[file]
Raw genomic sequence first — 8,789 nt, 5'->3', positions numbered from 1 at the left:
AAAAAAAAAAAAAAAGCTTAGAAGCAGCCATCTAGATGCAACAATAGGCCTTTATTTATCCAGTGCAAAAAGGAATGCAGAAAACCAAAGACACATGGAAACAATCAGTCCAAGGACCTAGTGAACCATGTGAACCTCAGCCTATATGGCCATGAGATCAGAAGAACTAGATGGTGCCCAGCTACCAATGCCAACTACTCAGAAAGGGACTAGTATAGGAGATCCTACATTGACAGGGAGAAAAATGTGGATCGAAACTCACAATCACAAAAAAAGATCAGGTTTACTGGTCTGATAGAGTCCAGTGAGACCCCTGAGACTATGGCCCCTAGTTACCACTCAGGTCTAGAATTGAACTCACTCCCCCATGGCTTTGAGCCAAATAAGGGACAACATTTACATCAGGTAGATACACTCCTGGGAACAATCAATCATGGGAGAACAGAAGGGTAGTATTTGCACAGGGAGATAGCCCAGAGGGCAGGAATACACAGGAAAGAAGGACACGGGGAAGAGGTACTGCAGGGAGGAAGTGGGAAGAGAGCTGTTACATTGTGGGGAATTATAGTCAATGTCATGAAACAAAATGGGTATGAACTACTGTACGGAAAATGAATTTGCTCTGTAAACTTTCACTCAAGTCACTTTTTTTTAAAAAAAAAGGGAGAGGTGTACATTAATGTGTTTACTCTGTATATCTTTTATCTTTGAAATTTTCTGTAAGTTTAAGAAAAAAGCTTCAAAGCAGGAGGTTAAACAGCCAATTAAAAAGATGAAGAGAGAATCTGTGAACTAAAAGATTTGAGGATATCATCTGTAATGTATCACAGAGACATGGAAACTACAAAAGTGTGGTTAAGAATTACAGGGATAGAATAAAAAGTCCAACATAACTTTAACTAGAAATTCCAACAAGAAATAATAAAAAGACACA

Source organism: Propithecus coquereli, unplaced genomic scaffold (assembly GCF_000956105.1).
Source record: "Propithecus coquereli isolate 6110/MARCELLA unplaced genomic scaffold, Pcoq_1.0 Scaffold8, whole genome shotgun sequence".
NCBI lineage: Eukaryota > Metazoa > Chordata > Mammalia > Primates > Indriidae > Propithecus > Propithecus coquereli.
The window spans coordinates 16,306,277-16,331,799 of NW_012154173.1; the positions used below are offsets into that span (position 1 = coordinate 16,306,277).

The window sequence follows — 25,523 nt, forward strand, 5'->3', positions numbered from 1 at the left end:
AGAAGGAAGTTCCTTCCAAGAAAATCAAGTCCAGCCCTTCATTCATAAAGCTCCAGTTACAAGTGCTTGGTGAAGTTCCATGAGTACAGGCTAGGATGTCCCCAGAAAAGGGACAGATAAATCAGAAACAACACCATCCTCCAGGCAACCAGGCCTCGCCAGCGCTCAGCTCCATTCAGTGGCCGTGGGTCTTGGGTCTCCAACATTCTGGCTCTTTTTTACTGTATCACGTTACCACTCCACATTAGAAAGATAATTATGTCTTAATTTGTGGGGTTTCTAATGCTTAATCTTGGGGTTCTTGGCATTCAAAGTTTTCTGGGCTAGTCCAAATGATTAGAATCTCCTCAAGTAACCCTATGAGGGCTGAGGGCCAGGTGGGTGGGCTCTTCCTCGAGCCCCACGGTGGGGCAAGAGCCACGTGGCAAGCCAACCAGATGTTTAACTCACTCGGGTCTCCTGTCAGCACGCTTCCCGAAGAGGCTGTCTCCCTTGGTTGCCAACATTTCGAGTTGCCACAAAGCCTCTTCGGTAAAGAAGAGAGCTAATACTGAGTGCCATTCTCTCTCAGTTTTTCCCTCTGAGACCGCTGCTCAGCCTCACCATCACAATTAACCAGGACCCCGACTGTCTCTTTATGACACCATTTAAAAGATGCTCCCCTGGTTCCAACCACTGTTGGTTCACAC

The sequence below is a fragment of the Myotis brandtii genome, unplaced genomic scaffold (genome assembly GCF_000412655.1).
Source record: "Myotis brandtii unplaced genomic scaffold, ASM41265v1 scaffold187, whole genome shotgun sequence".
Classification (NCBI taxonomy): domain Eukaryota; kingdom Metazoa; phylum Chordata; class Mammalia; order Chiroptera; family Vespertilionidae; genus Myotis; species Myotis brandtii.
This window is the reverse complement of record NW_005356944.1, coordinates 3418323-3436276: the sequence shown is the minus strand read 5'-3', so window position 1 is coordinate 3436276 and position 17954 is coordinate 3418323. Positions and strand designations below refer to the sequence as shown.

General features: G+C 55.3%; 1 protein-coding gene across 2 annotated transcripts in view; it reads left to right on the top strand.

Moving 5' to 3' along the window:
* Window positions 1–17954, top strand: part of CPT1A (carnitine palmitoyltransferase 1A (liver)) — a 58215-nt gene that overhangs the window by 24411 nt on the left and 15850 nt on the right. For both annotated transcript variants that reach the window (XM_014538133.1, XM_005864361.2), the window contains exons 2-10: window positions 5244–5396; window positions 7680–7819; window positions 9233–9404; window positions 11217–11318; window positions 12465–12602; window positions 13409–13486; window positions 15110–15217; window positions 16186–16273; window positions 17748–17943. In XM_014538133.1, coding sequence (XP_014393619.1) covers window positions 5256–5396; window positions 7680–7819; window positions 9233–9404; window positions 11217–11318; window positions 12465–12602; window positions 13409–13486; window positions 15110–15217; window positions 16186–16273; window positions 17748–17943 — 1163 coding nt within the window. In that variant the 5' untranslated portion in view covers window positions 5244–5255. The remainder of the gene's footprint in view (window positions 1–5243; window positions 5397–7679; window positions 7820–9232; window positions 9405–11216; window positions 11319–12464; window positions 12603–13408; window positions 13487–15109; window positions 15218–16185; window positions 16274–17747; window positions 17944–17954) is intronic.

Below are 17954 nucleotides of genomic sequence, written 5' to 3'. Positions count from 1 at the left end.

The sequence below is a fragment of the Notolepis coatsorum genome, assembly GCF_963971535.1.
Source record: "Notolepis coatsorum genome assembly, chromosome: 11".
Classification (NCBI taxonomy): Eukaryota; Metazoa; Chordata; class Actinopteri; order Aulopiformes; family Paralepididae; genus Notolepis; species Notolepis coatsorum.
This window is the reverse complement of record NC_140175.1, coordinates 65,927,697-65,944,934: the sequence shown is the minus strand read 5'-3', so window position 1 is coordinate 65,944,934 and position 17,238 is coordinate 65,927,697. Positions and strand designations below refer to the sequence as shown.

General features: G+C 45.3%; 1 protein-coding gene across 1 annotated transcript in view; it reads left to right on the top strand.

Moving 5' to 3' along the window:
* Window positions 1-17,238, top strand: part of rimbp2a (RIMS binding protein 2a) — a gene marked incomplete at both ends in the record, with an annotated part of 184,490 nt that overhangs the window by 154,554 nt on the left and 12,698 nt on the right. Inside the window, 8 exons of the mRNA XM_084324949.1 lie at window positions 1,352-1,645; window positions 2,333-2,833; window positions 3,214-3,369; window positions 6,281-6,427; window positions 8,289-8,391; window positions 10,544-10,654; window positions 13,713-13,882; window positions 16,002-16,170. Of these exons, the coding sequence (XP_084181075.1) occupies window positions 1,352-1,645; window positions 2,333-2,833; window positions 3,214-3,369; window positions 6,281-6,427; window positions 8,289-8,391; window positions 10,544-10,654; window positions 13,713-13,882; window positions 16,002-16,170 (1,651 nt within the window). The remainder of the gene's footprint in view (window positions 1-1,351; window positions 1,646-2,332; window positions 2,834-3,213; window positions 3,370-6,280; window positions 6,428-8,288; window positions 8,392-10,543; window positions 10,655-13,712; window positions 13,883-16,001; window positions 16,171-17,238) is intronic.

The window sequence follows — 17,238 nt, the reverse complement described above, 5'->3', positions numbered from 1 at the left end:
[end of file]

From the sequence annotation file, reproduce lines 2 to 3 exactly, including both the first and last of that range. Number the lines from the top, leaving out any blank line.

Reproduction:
AAAAAAAAAAAAAAAGCTTAGAAGCAGCCATCTAGATGCAACAATAGGCCTTTATTTATCCAGTGCAAAAAGGAATGCAGAAAACCAAAGACACATGGAAACAATCAGTCCAAGGACCTAGTGAACCATGTGAACCTCAGCCTATATGGCCATGAGATCAGAAGAACTAGATGGTGCCCAGCTACCAATGCCAACTACTCAGAAAGGGACTAGTATAGGAGATCCTACATTGACAGGGAGAAAAATGTGGATCGAAACTCACAATCACAAAAAAAGATCAGGTTTACTGGTCTGATAGAGTCCAGTGAGACCCCTGAGACTATGGCCCCTAGTTACCACTCAGGTCTAGAATTGAACTCACTCCCCCATGGCTTTGAGCCAAATAAGGGACAACATTTACATCAGGTAGATACACTCCTGGGAACAATCAATCATGGGAGAACAGAAGGGTAGTATTTGCACAGGGAGATAGCCCAGAGGGCAGGAATACACAGGAAAGAAGGACACGGGGAAGAGGTACTGCAGGGAGGAAGTGGGAAGAGAGCTGTTACATTGTGGGGAATTATAGTCAATGTCATGAAACAAAATGGGTATGAACTACTGTACGGAAAATGAATTTGCTCTGTAAACTTTCACTCAAGTCACTTTTTTTTAAAAAAAAAGGGAGAGGTGTACATTAATGTGTTTACTCTGTATATCTTTTATCTTTGAAATTTTCTGTAAGTTTAAGAAAAAAGCTTCAAAGCAGGAGGTTAAACAGCCAATTAAAAAGATGAAGAGAGAATCTGTGAACTAAAAGATTTGAGGATATCATCTGTAATGTATCACAGAGACATGGAAACTACAAAAGTGTGGTTAAGAATTACAGGGATAGAATAAAAAGTCCAACATAACTTTAACTAGAAATTCCAACAAGAAATAATAAAAAGACACA

Source organism: Propithecus coquereli, unplaced genomic scaffold (assembly GCF_000956105.1).